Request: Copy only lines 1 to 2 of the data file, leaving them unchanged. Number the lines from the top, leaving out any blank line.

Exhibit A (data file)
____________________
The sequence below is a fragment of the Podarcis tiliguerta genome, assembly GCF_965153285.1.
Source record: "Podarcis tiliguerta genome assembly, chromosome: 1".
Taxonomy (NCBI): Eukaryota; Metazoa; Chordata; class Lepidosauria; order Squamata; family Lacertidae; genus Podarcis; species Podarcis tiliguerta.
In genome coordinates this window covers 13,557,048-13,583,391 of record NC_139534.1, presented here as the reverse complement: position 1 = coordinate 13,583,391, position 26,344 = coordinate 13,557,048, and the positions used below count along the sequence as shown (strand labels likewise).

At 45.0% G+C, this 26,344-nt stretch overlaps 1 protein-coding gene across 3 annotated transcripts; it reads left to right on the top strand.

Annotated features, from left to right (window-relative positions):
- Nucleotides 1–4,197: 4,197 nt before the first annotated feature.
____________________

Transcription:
The sequence below is a fragment of the Podarcis tiliguerta genome, assembly GCF_965153285.1.
Source record: "Podarcis tiliguerta genome assembly, chromosome: 1".